For the past week, New York Police and the FBI have been at odds over a terrorism case which involves an American of Dominican descent named Jose Pimentel. New York police say he was an al-Qaida sympathizer planning to bomb targets in the city. The FBI declined to get involved with the case because it didn't see him as threat. Law enforcement officials on both sides have been airing the dispute over the case publicly, and that could help Pimentel build a defense.
The difficulty and expense associated with nation-building in Iraq and Afghanistan has made the notion of nation-building unpopular with Democrats and Republicans alike. But throughout U.S. history, the idea has always staged a comeback.
Nearly 3.5 million holiday travelers are expected to board planes this Thanksgiving holiday weekend. Hoping to improve their experience, the Transportation Security Administration is considering devices that would let passengers keep their shoes on through security checks.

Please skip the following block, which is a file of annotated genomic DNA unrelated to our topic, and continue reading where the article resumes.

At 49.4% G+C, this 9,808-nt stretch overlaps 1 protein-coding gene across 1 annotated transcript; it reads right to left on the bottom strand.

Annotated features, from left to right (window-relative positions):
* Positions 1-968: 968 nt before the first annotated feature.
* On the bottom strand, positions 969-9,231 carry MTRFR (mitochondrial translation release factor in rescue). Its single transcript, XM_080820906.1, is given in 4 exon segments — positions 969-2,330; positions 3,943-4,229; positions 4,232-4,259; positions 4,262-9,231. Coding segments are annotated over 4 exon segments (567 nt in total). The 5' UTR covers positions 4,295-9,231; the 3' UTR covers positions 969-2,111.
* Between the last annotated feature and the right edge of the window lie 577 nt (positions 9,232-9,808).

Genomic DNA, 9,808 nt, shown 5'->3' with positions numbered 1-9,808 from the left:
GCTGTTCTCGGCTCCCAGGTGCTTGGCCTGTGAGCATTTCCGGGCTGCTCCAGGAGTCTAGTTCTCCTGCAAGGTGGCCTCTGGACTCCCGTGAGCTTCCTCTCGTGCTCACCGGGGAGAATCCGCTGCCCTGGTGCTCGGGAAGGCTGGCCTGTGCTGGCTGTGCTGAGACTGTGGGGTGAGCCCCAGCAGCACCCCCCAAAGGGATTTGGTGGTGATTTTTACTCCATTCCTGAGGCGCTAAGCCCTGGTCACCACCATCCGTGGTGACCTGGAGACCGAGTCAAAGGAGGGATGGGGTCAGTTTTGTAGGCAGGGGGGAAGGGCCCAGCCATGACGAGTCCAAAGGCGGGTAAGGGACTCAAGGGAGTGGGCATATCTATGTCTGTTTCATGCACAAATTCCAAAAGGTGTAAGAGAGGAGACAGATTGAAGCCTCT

For Lindsey Santana and her young family, video Web chats via Skype are an integral part of their lives. Her husband, Capt. Paul Santana, is a helicopter pilot serving in Iraq. And their video chats have helped them make the best of things this Thanksgiving.
Even as Congress' deficit-reduction supercommittee ran into a dead end this week, the resulting mandatory spending cuts were immediately targeted by interest groups and sympathetic lawmakers. No interest group stands to lose more than the defense industry.
The Pentagon faces significant cuts in its budget — no matter whether the congressional supercommittee succeeded or failed at finding more ways to reduce the federal deficit. The military plans to cut nearly $500 billion from its budget. One place to look for cuts: in the Army and also the Air Force's stealthy and pricey F-35.
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